Let the cheesecake cool to room temp, about 1 hour, then chill for at least 2. Using a sharp knife dipped into hot water and dried between each cut, slice in the pan into squares (6 the long way by 4 the short way, or whatever size you like).
My first baking job, during my freshman year at UC Santa Cruz, lasted about three months. Our shift began at 4 am and often as I left my on-campus apartment, frequently still drunk from the night before, my apartment mates, who hadn’t yet gone to bed, would set down their joints and pipes to wave goodbye. I’d work until 11 am or so, then go straight to a day of classes and a night of partying, to repeat the scenario again at 3:30 the next morning. This all makes me sound rather un-bojon and go-getterish, which I assure you is not the case. About once a week, I would turn off my alarm clock in my sleep and be awakened, either naturally or by a phone call, around 9am, 5 hours late for work. Needless to say, my roommate hated me, but my boss let me continue to work there, probably because I was the only female/person under the age of 40 out of the dozen or so employees in the bakery.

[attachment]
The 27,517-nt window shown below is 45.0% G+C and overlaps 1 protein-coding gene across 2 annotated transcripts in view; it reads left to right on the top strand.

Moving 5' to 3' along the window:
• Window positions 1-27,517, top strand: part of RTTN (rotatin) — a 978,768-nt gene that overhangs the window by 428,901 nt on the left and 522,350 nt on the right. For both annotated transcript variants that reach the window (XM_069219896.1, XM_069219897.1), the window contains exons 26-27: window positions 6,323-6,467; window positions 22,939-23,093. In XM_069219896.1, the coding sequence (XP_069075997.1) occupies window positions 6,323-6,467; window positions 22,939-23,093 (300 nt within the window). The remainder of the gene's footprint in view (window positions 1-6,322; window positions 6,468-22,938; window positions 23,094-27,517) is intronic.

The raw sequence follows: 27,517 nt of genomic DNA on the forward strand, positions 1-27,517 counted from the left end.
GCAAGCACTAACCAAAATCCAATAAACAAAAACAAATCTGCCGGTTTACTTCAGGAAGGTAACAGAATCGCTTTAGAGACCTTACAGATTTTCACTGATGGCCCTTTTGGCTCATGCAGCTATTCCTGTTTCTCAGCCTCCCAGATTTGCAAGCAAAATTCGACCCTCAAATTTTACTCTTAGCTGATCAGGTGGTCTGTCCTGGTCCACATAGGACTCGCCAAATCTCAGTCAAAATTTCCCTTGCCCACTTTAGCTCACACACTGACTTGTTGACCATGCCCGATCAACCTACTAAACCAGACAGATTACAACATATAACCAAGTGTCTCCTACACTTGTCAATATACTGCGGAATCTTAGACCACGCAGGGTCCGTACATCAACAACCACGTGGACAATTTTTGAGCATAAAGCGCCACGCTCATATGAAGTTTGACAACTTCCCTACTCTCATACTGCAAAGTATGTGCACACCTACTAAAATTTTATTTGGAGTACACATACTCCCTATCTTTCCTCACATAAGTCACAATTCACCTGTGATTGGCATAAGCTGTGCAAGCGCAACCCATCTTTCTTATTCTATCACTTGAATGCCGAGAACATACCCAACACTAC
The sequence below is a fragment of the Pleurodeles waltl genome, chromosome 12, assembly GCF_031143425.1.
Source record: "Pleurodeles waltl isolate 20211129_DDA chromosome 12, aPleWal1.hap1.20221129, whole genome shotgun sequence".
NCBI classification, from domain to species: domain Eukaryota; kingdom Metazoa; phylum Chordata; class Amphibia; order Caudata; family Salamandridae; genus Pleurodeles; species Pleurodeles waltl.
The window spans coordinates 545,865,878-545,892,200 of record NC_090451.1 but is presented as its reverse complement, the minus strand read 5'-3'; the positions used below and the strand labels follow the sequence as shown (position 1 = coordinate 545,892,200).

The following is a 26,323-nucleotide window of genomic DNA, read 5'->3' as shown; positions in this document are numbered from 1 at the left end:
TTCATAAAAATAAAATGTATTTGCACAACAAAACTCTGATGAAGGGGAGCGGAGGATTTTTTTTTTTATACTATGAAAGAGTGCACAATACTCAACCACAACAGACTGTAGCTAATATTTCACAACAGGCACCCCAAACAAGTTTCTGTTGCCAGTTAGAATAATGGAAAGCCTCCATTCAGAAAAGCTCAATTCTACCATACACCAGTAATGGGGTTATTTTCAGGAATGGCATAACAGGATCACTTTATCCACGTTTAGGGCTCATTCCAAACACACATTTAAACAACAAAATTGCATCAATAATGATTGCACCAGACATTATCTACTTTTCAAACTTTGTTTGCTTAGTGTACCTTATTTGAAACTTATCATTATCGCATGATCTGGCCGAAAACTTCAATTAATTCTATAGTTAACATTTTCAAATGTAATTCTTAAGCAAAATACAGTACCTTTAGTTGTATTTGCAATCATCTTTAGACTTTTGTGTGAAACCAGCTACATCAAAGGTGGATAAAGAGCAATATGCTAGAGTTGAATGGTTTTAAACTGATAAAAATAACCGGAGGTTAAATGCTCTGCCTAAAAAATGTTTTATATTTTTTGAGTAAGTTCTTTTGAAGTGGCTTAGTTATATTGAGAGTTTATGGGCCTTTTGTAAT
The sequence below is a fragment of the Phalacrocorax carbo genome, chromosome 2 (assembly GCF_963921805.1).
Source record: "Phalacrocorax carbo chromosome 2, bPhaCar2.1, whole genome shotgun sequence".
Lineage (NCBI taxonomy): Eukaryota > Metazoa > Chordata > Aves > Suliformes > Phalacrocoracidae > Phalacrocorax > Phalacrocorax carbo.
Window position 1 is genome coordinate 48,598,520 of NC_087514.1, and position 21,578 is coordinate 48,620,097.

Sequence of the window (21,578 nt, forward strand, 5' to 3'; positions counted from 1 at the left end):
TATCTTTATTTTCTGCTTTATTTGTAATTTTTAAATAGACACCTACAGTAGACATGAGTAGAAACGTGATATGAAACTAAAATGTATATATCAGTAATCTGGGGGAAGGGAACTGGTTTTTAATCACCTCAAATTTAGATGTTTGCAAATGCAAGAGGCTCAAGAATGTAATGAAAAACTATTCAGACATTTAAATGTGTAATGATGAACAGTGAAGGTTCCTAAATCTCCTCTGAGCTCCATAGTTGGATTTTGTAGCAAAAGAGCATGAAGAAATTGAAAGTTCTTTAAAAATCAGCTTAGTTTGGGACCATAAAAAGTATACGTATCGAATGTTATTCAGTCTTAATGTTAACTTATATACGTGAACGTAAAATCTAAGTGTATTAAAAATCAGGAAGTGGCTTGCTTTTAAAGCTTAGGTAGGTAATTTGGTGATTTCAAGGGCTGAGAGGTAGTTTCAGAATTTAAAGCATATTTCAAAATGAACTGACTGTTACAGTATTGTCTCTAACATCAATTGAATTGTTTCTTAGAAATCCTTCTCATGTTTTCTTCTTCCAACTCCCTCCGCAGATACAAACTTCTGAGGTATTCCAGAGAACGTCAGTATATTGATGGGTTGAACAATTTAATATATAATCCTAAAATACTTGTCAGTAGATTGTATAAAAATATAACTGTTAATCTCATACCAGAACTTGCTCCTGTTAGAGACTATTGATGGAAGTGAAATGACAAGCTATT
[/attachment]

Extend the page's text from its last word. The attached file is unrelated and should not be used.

Working at College 8, which provided baked goods for the entire campus’s cafeterias, was not glamorous by any stretch of the imagination. Most days, my tasks consisted of mixing canned bright red cherry goo into a waiting hotel pan of muffin batter, then scooping out six hundred muffins; or operating the “cookie machine,” which, when it wasn’t getting jammed, spat out a dozen balls of cookie dough at a time onto waiting sheet pans.